'Thanksgiving in Mongolia' is an essay by Ariel Levy, which was published in The New Yorker on 10 November 2013.
The story opens with Levy recalling a childhood game she played with her parents, one of the few occasions she felt neither ostracised nor ill at ease. Of course, as she writes, the other natural habitat for a child who loves words and adventures is the page. This young literary explorer grows up to become a writer. She also proceeded to spend the next 20 years putting herself in foreign surroundings as frequently found herself.
And so Levy finds her herself on assignment in Mongolia, when she is five months pregnant. Her doctor told her that since she was still in the second trimester, it would be fine to fly. It would be, she thought, her last big trip for at least a year, maybe two. Other people expressed concern, but she liked the idea of being the kind of girl who’d go to the Gobi Desert pregnant, just as she had, at the age of 22, liked the idea of being the kind of girl who’d go to India by herself.
On her first night in Ulaanbaatar, in outer Mongolia, she started feeling a little strange so she went home early then woke the following morning with an insistent pain in her abdomen. She emailed her local contact to get his doctor’s phone number, then went out to interview people.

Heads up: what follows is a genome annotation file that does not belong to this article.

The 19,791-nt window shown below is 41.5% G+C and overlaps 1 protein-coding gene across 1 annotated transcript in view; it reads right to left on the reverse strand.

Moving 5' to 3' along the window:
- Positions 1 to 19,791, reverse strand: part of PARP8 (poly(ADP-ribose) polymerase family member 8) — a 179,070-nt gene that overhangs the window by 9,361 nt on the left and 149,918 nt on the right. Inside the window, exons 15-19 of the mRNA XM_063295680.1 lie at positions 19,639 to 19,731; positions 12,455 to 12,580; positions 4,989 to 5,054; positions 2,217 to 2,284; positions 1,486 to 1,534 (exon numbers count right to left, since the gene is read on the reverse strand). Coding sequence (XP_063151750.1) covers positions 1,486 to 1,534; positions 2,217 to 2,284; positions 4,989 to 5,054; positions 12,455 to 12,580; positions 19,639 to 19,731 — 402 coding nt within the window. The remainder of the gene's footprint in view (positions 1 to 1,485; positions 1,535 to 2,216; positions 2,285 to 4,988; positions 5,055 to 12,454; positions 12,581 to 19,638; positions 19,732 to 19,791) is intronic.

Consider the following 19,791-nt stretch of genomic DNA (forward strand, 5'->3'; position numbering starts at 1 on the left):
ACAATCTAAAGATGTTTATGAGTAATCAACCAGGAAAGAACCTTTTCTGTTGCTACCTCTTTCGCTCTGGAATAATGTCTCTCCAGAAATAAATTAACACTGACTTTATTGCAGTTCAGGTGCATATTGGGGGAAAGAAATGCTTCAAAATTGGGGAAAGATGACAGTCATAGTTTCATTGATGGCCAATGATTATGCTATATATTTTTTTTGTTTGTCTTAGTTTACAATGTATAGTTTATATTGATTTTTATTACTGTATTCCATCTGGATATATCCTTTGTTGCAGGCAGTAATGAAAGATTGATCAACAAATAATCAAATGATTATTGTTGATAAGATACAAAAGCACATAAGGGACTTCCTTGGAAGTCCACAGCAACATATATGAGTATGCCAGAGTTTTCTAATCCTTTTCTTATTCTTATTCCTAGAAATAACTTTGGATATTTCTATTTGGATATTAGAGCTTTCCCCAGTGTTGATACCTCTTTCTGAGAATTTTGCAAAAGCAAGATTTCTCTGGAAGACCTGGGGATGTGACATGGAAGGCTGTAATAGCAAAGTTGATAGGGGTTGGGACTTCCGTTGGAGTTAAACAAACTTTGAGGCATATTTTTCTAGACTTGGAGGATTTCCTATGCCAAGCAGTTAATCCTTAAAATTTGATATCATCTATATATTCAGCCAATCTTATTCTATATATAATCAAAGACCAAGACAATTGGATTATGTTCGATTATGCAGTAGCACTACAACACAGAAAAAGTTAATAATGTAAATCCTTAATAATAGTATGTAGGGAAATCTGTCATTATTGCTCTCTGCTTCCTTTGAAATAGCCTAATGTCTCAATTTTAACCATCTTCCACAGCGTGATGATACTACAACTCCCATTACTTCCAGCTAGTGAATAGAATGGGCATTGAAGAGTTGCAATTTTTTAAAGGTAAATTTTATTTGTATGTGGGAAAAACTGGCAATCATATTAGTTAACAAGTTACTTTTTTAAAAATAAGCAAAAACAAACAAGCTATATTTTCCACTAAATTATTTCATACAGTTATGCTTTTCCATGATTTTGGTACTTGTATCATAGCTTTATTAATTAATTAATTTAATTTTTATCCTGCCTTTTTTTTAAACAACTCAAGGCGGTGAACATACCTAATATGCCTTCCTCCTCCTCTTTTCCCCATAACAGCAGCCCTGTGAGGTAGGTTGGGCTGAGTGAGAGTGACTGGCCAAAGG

At dinner on the second night, she writes, ‘something was happening inside me’. She ran back to her room. The pain was unbearable. She remembers thinking, This is going to be the craziest shift in history. Sometime later, there was another person on the floor in front of her. ‘My baby,’ she writes, ‘was pretty as a seashell.’
Of course, it would be impossible to tell you why I’m talking about this essay without revealing what is a major spoiler. The baby died before the ambulance arrived.
Levy had, in 10 minutes, become a mother. But there was no child. Yet it had flicked a switch in her head. She was a different woman now. She realised she, just like everyone else, could not outrun mother nature.
I recommend this essay to you because of Levy’s uncompromising honesty and the way she uses concrete language to bring alive what could otherwise be a very abstract retelling of this tragic event. In Levy’s capable voice, she brings the reader with her on her journey of adventure and heartbreak at the edge of the earth.
The essay later grew into her 2017 memoir, The Rules Do Not Apply. And Ariel Levy is now in a relationship with Doctor John Gasson, who she introduces in the essay as 'confusingly, the handsomest man in the world [who] came through the door and said he was my doctor'.